• Dalya Shaw

It's always too soon to quit



I had a moment this week where I questioned why we seem to have to conduct an ongoing investigation in our life in order to get answers. What am I really doing? Why is this happening? Why does everything seem to be working against me? Why did they / didn’t they do that? Why does everything have to be so flippin hard?!!

I wondered, why don’t get these answers in advance? Why do we sometimes find ourselves so fed up with everything, we have an overwhelming desire to crawl under a rock (or back into our bubbles) and stay there... Indefinitely! It can be so tempting and often easier to just give up and say “I quit! It’s too hard, I give up!” and sadly a lot of people do. I realised this happens more the older we get and doesn’t seem to be something we are born feeling.

We stumble through life, trying to work things out by trial and error, failing at so many things the first time we try, or at least having to work hard to actually get there… wherever ‘there’ is.

This seems to start from very early on. Babies need to cry in order to get something or the attention of someone. As we grow up we get louder and more demanding in our requests to be heard. A toddler continues to fall down before they learn to balance on wobbly legs and walk and then discover they can run! They hadn’t counted on that every time they fell down. It seems the younger we are the harder we will work and it’s almost like we don’t know any better. It’s seems a natural reaction or instinct, something triggers in our mind, that we just keep going, we just keep getting up, we just keep persisting.

I have never heard of a toddler learning to walk that decided, “you know what, this is all too hard, I’m just going to sit over there for the rest of my life. Walking probably isn’t all it’s cracked up to be anyway and to be honest I can’t be bothered!”. The toddler gets up again and again and again as many times as they have to until the job is done. As verbal communication skills develop frustration increases, working hard again to make the big people around them understand what they are saying. They don’t stop talking just because people don’t understand them.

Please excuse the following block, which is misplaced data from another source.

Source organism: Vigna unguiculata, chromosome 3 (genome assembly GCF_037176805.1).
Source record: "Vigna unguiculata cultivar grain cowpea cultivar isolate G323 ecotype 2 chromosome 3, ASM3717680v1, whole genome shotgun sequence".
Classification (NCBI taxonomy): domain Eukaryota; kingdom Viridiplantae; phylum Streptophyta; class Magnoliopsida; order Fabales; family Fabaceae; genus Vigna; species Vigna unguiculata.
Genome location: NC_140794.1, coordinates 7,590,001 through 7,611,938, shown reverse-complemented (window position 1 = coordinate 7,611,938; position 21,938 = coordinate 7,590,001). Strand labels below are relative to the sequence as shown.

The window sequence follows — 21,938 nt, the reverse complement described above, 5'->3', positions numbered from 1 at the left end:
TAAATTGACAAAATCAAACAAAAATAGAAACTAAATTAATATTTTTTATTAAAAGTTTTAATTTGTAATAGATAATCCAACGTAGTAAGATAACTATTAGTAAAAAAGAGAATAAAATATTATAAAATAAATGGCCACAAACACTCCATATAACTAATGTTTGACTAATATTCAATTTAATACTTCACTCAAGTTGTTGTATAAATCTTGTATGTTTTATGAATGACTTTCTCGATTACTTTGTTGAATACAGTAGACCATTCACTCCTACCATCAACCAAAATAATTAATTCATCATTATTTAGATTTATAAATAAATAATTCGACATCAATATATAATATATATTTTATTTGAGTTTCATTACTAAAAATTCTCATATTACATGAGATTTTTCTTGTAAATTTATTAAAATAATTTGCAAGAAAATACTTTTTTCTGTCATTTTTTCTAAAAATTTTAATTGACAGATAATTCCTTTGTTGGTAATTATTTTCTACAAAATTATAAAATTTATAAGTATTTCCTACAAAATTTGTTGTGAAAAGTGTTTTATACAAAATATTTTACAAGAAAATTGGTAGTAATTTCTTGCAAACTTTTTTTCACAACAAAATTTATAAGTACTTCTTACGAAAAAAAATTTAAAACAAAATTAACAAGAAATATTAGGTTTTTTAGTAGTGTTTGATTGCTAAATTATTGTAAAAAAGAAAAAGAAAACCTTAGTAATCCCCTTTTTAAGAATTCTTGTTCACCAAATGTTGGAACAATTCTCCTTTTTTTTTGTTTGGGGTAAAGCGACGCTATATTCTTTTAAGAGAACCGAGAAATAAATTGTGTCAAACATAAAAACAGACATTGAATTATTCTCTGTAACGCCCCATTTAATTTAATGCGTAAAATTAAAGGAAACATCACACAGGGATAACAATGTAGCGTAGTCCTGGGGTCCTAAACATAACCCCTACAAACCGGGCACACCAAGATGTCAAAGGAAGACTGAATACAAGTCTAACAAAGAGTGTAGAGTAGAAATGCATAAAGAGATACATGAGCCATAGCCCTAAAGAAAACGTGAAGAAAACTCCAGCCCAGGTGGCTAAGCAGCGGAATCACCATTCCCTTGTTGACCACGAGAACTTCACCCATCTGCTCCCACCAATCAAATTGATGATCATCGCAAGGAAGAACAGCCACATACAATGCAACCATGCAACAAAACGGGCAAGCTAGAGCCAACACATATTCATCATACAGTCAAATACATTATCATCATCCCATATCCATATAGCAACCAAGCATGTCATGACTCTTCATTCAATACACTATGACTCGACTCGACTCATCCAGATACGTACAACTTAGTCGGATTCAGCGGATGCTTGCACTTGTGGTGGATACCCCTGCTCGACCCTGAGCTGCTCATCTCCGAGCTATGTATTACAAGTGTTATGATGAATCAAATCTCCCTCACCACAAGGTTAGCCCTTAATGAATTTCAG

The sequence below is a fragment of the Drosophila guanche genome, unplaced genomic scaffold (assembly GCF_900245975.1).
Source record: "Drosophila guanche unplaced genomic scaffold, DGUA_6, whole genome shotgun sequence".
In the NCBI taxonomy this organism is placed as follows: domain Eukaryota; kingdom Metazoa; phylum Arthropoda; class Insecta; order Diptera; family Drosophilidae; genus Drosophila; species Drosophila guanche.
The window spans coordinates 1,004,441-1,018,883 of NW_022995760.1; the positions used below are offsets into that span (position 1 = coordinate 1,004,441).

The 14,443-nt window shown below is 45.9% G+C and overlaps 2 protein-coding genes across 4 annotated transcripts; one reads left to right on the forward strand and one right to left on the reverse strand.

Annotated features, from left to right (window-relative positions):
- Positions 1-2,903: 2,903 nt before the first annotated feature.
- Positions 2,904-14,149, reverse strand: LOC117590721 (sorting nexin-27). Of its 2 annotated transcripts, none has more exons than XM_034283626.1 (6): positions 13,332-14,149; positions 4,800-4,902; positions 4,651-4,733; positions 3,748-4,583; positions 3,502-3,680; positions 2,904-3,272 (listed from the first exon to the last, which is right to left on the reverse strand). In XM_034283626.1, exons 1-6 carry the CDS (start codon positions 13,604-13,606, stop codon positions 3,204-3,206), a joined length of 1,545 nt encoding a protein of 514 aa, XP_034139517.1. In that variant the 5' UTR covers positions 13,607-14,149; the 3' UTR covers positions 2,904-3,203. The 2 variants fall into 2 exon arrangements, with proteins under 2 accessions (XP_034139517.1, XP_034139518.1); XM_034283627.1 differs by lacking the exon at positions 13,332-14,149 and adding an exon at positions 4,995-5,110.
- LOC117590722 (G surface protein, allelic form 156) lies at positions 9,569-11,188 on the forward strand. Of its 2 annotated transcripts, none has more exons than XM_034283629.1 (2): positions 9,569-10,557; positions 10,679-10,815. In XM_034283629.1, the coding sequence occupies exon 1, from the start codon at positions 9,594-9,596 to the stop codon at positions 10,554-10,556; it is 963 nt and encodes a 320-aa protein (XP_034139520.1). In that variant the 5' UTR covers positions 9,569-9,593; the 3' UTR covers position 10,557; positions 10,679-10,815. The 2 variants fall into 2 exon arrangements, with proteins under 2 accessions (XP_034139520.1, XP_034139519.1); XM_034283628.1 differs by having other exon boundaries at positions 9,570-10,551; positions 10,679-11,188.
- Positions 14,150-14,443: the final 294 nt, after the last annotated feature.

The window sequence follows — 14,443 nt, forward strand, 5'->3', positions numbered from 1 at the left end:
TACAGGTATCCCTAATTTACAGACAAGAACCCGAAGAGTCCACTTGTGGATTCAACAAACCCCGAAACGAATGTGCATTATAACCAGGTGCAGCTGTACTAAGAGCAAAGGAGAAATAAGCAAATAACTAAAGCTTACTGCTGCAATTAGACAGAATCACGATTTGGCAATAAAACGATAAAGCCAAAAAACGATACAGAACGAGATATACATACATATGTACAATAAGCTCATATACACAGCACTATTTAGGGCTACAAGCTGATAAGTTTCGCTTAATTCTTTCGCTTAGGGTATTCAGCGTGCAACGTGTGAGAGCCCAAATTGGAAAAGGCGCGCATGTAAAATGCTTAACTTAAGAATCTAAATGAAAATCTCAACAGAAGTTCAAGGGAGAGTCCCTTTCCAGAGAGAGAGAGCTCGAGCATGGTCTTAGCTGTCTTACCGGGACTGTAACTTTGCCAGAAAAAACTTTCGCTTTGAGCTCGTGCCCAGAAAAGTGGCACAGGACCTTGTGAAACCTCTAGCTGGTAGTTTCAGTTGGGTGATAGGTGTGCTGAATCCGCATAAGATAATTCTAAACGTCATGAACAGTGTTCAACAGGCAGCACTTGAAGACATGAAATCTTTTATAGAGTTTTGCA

I had a conversation with someone this week and we were discussing the need for everyone to be ‘stroked’. She went on to say that in the study of psychology, it has been proven that we need to be stroked in some way, either positively or negatively, conditionally or unconditionally. Any type of stroke is better than no stroke at all. Perhaps some of us develop quicker than others, the ability to give ourselves the stroke we need as a human instead of requiring an increasing amount of stroking from others to feel validated.

You may have heard the saying, “there is always a light at the end of the tunnel”. Many years ago, in the early hours of the morning, as my sister and I drank wine and solved many of the problems of the universe (some things haven’t changed), this phrase was clarified for me. Most people I believe don’t know the end of the sentence so here it is. “There is always a light at the end of the tunnel, BUT, sometimes we just need to go down there and flick the switch”.

So maybe Ben's message this week is, even though you are (I am) frustrated, don’t quit. We don’t know how it will turn out yet. Just because you (I) don’t think people are listening, don’t stop talking, they haven’t heard us yell yet. Don’t give up when you are trying to walk, we haven’t experienced running yet. And at the end of the day, take the time to do something nice for someone else, say something nice or just give them a smile, we have no idea what a difference it could make!

Much Love Dalya xx💙


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Dalya Shaw

Speaking Services | Writing Services

e: dalya@dalyashaw.com

Brisbane, Australia

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